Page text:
PM's reshuffle 'secrets' overheard on a train

Sometimes the most useful information surfaces in a surprising way.

Amidst the swirl of reshuffle speculation, a conversation overheard on the 16:43 from Chichester to London Victoria has provided something more concrete.

Well, I say overheard - by all accounts the very loud phone call was more of a broadcast of confidential and very sensitive information.

This is the account posted the next day on Facebook.

Ian plainly refers to Secretary of State Iain Duncan Smith. Esther would be Esther McVey, the MP and former TV presenter tipped for a top job in the re-shuffle - which it seems is now imminent.

The facts fit the timings. IDS was indeed in Portsmouth that afternoon, meeting Portsmouth South Conservative Flick Drummond at the "allAboutTea" shop on his way back from a speech to the Local Government Association in Bournemouth. But the other convincing factor is the listener's naivete about politics.

The person listening was Sarah Quinney, a 35-year-old stage manager who says she spends much too much time on trains, and has no political interest, but knew this conversation was different.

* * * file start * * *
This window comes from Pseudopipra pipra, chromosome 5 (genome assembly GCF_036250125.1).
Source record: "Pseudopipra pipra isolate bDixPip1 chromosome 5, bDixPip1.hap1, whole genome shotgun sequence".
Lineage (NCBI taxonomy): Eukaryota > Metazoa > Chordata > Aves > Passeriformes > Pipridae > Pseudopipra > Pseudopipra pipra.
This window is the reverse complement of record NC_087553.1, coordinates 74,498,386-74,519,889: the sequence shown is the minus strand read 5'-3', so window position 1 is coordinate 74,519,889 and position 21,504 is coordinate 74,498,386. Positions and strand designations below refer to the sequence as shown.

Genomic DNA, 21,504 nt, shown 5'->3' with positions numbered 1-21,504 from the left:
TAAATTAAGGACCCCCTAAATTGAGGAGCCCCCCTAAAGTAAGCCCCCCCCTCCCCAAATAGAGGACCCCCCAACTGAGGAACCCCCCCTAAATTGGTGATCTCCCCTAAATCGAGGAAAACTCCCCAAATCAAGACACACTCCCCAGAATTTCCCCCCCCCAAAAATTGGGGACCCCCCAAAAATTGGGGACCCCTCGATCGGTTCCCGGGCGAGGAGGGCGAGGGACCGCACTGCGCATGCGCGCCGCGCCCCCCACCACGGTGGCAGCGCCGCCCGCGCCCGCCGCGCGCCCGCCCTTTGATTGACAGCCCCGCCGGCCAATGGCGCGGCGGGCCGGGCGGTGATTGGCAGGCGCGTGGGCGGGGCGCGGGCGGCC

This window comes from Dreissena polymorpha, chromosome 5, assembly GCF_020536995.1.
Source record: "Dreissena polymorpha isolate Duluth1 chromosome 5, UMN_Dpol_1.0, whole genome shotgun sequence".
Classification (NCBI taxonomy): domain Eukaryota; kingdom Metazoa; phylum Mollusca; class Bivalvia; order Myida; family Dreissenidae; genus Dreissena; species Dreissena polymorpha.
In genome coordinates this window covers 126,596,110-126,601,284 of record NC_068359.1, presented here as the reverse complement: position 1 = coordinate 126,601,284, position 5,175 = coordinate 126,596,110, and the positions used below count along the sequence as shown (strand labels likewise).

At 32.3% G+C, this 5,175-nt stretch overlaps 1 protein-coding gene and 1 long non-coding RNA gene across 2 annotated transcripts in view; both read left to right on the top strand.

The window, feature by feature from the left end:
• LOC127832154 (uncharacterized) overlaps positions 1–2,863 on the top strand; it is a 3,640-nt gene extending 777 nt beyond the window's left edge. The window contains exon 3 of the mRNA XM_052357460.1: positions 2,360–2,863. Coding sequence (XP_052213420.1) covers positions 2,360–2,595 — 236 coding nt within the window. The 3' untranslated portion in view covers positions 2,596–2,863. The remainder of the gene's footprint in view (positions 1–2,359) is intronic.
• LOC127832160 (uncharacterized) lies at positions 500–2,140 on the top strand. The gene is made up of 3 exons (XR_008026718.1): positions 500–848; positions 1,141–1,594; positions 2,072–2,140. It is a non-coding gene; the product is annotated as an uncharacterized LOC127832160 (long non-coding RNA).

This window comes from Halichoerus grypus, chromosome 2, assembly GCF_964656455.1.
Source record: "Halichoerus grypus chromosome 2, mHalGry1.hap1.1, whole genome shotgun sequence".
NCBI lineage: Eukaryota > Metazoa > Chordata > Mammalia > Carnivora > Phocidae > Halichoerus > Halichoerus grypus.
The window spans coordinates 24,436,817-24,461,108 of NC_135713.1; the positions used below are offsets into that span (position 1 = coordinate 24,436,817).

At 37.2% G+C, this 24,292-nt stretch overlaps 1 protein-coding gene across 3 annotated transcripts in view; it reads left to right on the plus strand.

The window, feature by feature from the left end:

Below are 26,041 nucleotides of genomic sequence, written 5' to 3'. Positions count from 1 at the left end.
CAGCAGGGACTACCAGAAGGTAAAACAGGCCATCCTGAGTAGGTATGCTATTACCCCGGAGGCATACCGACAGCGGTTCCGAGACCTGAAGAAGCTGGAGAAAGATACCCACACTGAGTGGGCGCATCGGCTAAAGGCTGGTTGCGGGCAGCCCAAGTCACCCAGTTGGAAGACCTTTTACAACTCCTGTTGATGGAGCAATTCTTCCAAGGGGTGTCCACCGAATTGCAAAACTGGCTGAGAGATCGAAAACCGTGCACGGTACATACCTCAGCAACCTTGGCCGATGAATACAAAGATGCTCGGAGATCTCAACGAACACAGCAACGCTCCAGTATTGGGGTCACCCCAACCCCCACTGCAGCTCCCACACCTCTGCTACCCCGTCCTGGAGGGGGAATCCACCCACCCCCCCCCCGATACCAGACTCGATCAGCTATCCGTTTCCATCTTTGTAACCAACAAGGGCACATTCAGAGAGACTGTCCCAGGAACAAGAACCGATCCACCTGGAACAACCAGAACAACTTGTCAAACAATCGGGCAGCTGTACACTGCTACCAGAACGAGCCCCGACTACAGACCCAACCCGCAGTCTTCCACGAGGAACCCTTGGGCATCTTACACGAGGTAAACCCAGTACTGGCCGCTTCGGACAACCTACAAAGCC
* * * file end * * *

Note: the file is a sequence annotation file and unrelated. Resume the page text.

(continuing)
"She was almost like a teenager showing off, look at me - the Big "I am" - so loud and posh, and the end of every sentence was inflected. It was very annoying."

Sarah Quinney says she was sitting right behind the woman, who was talking to a man though she couldn't hear his end of the conversation.

"The call kept dropping out because of the tunnels but she rang him straight back, talking about Ian and Esther. She didn't seem to care. She said 'Ian wants to go and has agreed to go, he's been fed up for a while waiting for decisions from the Treasury'."

"She said someone called Esther wants to take over but is worried that she's been too much of a bitch, p***ed too many people off.

"She said she'd just come from meeting Flick Drummond in Portsmouth - who was described by the caller as 'not very savvy'."

The Conservative candidate for Portsmouth South Flick Drummond today confirmed she had met Ian Duncan Smith and his team, but said she herself had no knowledge of the re-shuffle.

"All I can say is that people should be more careful when they are speaking on the phone in public places," she added.

Friends of Mr Duncan Smith - responding to separate rumours that he is to be moved from the DWP - have told BBC News he is going nowhere.

Romilly Dennys, a DWP special adviser, is at the centre of speculation that she was the woman on the train talking about the reshuffle.

"It is just complete nonsense... some person on a train has heard two names and managed to cobble together a story," she said.

"I am pretty convinced she (Quinney) is a Labour supporter.

"The whole thing is just a complete storm in a teacup. Someone overheard two names and she just created this whole story. The story is completely incorrect".

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